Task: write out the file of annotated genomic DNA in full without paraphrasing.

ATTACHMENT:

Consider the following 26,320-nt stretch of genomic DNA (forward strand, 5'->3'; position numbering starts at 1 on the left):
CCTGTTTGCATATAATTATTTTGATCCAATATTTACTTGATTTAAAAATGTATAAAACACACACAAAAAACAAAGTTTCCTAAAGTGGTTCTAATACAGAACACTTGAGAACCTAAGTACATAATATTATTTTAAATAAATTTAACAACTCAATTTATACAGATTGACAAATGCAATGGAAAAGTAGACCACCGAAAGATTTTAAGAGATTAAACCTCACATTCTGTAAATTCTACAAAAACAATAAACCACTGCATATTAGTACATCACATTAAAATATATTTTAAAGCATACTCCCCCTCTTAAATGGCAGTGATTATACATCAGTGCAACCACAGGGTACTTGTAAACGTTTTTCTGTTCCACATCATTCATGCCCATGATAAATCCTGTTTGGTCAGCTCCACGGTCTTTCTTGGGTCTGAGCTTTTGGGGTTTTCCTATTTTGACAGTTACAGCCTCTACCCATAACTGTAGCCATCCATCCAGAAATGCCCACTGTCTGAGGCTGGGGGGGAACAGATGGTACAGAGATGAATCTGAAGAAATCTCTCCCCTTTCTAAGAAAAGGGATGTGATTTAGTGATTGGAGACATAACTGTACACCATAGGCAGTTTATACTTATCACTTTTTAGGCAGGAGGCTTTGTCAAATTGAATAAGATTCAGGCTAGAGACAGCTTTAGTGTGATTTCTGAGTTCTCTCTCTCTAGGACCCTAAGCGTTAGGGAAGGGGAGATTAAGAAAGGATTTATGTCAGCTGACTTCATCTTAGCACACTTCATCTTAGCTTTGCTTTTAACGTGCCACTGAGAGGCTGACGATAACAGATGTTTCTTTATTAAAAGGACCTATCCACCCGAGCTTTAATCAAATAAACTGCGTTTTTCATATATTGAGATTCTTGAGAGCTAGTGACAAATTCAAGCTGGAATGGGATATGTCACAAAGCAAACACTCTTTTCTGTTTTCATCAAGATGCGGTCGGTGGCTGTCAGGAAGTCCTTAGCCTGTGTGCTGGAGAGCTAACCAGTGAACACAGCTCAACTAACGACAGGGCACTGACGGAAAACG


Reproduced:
Consider the following 26,320-nt stretch of genomic DNA (forward strand, 5'->3'; position numbering starts at 1 on the left):
CCTGTTTGCATATAATTATTTTGATCCAATATTTACTTGATTTAAAAATGTATAAAACACACACAAAAAACAAAGTTTCCTAAAGTGGTTCTAATACAGAACACTTGAGAACCTAAGTACATAATATTATTTTAAATAAATTTAACAACTCAATTTATACAGATTGACAAATGCAATGGAAAAGTAGACCACCGAAAGATTTTAAGAGATTAAACCTCACATTCTGTAAATTCTACAAAAACAATAAACCACTGCATATTAGTACATCACATTAAAATATATTTTAAAGCATACTCCCCCTCTTAAATGGCAGTGATTATACATCAGTGCAACCACAGGGTACTTGTAAACGTTTTTCTGTTCCACATCATTCATGCCCATGATAAATCCTGTTTGGTCAGCTCCACGGTCTTTCTTGGGTCTGAGCTTTTGGGGTTTTCCTATTTTGACAGTTACAGCCTCTACCCATAACTGTAGCCATCCATCCAGAAATGCCCACTGTCTGAGGCTGGGGGGGAACAGATGGTACAGAGATGAATCTGAAGAAATCTCTCCCCTTTCTAAGAAAAGGGATGTGATTTAGTGATTGGAGACATAACTGTACACCATAGGCAGTTTATACTTATCACTTTTTAGGCAGGAGGCTTTGTCAAATTGAATAAGATTCAGGCTAGAGACAGCTTTAGTGTGATTTCTGAGTTCTCTCTCTCTAGGACCCTAAGCGTTAGGGAAGGGGAGATTAAGAAAGGATTTATGTCAGCTGACTTCATCTTAGCACACTTCATCTTAGCTTTGCTTTTAACGTGCCACTGAGAGGCTGACGATAACAGATGTTTCTTTATTAAAAGGACCTATCCACCCGAGCTTTAATCAAATAAACTGCGTTTTTCATATATTGAGATTCTTGAGAGCTAGTGACAAATTCAAGCTGGAATGGGATATGTCACAAAGCAAACACTCTTTTCTGTTTTCATCAAGATGCGGTCGGTGGCTGTCAGGAAGTCCTTAGCCTGTGTGCTGGAGAGCTAACCAGTGAACACAGCTCAACTAACGACAGGGCACTGACGGAAAACG